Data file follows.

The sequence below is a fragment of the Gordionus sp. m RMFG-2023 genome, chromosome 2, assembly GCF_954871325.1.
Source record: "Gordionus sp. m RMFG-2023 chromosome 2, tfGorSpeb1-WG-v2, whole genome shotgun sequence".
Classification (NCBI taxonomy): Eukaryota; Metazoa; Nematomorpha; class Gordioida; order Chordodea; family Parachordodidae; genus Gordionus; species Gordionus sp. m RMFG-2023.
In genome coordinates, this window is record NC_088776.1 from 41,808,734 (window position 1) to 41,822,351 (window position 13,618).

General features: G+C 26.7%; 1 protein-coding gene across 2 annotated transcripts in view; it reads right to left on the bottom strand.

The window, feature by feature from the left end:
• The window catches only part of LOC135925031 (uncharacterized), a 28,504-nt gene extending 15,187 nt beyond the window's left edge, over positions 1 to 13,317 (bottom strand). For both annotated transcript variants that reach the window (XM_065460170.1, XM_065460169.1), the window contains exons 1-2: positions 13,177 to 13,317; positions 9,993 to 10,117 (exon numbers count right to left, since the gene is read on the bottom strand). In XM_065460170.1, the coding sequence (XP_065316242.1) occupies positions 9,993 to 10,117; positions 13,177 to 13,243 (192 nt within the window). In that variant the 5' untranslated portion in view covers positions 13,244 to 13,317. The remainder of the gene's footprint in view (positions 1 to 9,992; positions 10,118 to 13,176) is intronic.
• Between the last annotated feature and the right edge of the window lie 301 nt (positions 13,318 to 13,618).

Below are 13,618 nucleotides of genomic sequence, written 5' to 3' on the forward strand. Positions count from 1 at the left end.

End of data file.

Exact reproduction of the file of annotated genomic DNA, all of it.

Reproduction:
The sequence below is a fragment of the Gordionus sp. m RMFG-2023 genome, chromosome 2, assembly GCF_954871325.1.
Source record: "Gordionus sp. m RMFG-2023 chromosome 2, tfGorSpeb1-WG-v2, whole genome shotgun sequence".
Classification (NCBI taxonomy): Eukaryota; Metazoa; Nematomorpha; class Gordioida; order Chordodea; family Parachordodidae; genus Gordionus; species Gordionus sp. m RMFG-2023.
In genome coordinates, this window is record NC_088776.1 from 41,808,734 (window position 1) to 41,822,351 (window position 13,618).

General features: G+C 26.7%; 1 protein-coding gene across 2 annotated transcripts in view; it reads right to left on the bottom strand.

The window, feature by feature from the left end:
• The window catches only part of LOC135925031 (uncharacterized), a 28,504-nt gene extending 15,187 nt beyond the window's left edge, over positions 1 to 13,317 (bottom strand). For both annotated transcript variants that reach the window (XM_065460170.1, XM_065460169.1), the window contains exons 1-2: positions 13,177 to 13,317; positions 9,993 to 10,117 (exon numbers count right to left, since the gene is read on the bottom strand). In XM_065460170.1, the coding sequence (XP_065316242.1) occupies positions 9,993 to 10,117; positions 13,177 to 13,243 (192 nt within the window). In that variant the 5' untranslated portion in view covers positions 13,244 to 13,317. The remainder of the gene's footprint in view (positions 1 to 9,992; positions 10,118 to 13,176) is intronic.
• Between the last annotated feature and the right edge of the window lie 301 nt (positions 13,318 to 13,618).

Below are 13,618 nucleotides of genomic sequence, written 5' to 3' on the forward strand. Positions count from 1 at the left end.